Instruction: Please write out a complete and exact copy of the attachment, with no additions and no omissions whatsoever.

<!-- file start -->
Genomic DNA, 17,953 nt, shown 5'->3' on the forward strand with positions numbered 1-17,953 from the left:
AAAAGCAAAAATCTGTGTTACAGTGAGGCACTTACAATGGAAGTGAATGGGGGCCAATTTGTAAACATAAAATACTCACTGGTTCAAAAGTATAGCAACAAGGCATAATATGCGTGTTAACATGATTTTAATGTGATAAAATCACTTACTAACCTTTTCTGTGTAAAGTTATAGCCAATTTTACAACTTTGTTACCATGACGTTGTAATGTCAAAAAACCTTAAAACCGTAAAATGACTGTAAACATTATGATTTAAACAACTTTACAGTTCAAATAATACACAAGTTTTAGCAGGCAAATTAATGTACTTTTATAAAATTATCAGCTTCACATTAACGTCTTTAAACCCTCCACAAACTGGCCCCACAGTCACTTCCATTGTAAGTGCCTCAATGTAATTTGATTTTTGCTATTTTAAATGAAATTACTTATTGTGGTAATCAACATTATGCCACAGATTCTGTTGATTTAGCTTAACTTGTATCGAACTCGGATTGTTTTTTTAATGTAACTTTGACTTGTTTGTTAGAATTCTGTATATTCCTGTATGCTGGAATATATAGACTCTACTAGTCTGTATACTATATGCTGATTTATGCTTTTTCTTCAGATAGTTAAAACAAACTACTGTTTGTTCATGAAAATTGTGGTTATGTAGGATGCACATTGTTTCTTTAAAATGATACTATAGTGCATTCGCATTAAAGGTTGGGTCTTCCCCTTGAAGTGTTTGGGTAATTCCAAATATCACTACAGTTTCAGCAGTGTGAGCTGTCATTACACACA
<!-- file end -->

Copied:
Genomic DNA, 17,953 nt, shown 5'->3' on the forward strand with positions numbered 1-17,953 from the left:
AAAAGCAAAAATCTGTGTTACAGTGAGGCACTTACAATGGAAGTGAATGGGGGCCAATTTGTAAACATAAAATACTCACTGGTTCAAAAGTATAGCAACAAGGCATAATATGCGTGTTAACATGATTTTAATGTGATAAAATCACTTACTAACCTTTTCTGTGTAAAGTTATAGCCAATTTTACAACTTTGTTACCATGACGTTGTAATGTCAAAAAACCTTAAAACCGTAAAATGACTGTAAACATTATGATTTAAACAACTTTACAGTTCAAATAATACACAAGTTTTAGCAGGCAAATTAATGTACTTTTATAAAATTATCAGCTTCACATTAACGTCTTTAAACCCTCCACAAACTGGCCCCACAGTCACTTCCATTGTAAGTGCCTCAATGTAATTTGATTTTTGCTATTTTAAATGAAATTACTTATTGTGGTAATCAACATTATGCCACAGATTCTGTTGATTTAGCTTAACTTGTATCGAACTCGGATTGTTTTTTTAATGTAACTTTGACTTGTTTGTTAGAATTCTGTATATTCCTGTATGCTGGAATATATAGACTCTACTAGTCTGTATACTATATGCTGATTTATGCTTTTTCTTCAGATAGTTAAAACAAACTACTGTTTGTTCATGAAAATTGTGGTTATGTAGGATGCACATTGTTTCTTTAAAATGATACTATAGTGCATTCGCATTAAAGGTTGGGTCTTCCCCTTGAAGTGTTTGGGTAATTCCAAATATCACTACAGTTTCAGCAGTGTGAGCTGTCATTACACACA